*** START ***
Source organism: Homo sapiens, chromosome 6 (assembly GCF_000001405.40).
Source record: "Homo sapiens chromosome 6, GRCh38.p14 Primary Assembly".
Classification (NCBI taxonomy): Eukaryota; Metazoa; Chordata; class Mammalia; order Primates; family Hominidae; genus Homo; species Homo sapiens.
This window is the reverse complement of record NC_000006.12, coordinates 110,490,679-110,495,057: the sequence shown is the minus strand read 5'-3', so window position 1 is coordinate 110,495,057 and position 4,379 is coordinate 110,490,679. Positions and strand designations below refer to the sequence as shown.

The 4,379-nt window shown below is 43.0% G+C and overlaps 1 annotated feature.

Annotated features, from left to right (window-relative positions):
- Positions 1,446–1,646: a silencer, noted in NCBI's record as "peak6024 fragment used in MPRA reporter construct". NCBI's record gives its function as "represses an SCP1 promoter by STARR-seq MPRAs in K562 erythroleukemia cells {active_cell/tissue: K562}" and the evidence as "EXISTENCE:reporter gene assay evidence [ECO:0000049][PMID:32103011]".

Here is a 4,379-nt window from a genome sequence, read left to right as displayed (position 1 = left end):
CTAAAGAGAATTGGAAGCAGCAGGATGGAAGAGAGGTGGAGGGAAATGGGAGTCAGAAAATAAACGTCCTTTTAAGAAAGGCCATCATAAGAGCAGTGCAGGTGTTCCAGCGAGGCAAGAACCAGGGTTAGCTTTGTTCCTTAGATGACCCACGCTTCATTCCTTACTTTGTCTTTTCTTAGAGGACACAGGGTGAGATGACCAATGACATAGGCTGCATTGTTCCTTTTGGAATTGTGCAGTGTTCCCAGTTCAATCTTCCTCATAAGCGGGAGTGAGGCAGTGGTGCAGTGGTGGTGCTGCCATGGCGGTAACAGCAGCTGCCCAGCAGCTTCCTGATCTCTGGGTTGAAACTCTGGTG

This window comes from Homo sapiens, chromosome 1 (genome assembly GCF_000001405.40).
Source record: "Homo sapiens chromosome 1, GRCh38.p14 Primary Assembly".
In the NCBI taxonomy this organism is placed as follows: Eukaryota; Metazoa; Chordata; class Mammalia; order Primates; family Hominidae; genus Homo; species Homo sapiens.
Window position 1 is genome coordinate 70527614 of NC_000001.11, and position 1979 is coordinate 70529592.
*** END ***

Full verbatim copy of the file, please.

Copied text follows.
Source organism: Homo sapiens, chromosome 6 (assembly GCF_000001405.40).
Source record: "Homo sapiens chromosome 6, GRCh38.p14 Primary Assembly".
Classification (NCBI taxonomy): Eukaryota; Metazoa; Chordata; class Mammalia; order Primates; family Hominidae; genus Homo; species Homo sapiens.
This window is the reverse complement of record NC_000006.12, coordinates 110,490,679-110,495,057: the sequence shown is the minus strand read 5'-3', so window position 1 is coordinate 110,495,057 and position 4,379 is coordinate 110,490,679. Positions and strand designations below refer to the sequence as shown.

The 4,379-nt window shown below is 43.0% G+C and overlaps 1 annotated feature.

Annotated features, from left to right (window-relative positions):
- Positions 1,446–1,646: a silencer, noted in NCBI's record as "peak6024 fragment used in MPRA reporter construct". NCBI's record gives its function as "represses an SCP1 promoter by STARR-seq MPRAs in K562 erythroleukemia cells {active_cell/tissue: K562}" and the evidence as "EXISTENCE:reporter gene assay evidence [ECO:0000049][PMID:32103011]".

Here is a 4,379-nt window from a genome sequence, read left to right as displayed (position 1 = left end):
CTAAAGAGAATTGGAAGCAGCAGGATGGAAGAGAGGTGGAGGGAAATGGGAGTCAGAAAATAAACGTCCTTTTAAGAAAGGCCATCATAAGAGCAGTGCAGGTGTTCCAGCGAGGCAAGAACCAGGGTTAGCTTTGTTCCTTAGATGACCCACGCTTCATTCCTTACTTTGTCTTTTCTTAGAGGACACAGGGTGAGATGACCAATGACATAGGCTGCATTGTTCCTTTTGGAATTGTGCAGTGTTCCCAGTTCAATCTTCCTCATAAGCGGGAGTGAGGCAGTGGTGCAGTGGTGGTGCTGCCATGGCGGTAACAGCAGCTGCCCAGCAGCTTCCTGATCTCTGGGTTGAAACTCTGGTG

This window comes from Homo sapiens, chromosome 1 (genome assembly GCF_000001405.40).
Source record: "Homo sapiens chromosome 1, GRCh38.p14 Primary Assembly".
In the NCBI taxonomy this organism is placed as follows: Eukaryota; Metazoa; Chordata; class Mammalia; order Primates; family Hominidae; genus Homo; species Homo sapiens.
Window position 1 is genome coordinate 70527614 of NC_000001.11, and position 1979 is coordinate 70529592.